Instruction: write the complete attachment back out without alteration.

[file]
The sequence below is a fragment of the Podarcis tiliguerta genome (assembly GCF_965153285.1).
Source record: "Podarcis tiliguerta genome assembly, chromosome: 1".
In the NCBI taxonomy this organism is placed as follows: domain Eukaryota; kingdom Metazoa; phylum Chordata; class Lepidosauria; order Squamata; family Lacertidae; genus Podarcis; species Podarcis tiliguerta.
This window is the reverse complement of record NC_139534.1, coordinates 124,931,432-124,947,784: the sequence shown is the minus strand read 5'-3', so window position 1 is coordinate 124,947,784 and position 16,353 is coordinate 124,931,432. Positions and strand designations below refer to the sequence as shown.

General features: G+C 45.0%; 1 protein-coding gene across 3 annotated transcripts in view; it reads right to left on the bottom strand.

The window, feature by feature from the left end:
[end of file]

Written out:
The sequence below is a fragment of the Podarcis tiliguerta genome (assembly GCF_965153285.1).
Source record: "Podarcis tiliguerta genome assembly, chromosome: 1".
In the NCBI taxonomy this organism is placed as follows: domain Eukaryota; kingdom Metazoa; phylum Chordata; class Lepidosauria; order Squamata; family Lacertidae; genus Podarcis; species Podarcis tiliguerta.
This window is the reverse complement of record NC_139534.1, coordinates 124,931,432-124,947,784: the sequence shown is the minus strand read 5'-3', so window position 1 is coordinate 124,947,784 and position 16,353 is coordinate 124,931,432. Positions and strand designations below refer to the sequence as shown.

General features: G+C 45.0%; 1 protein-coding gene across 3 annotated transcripts in view; it reads right to left on the bottom strand.

The window, feature by feature from the left end: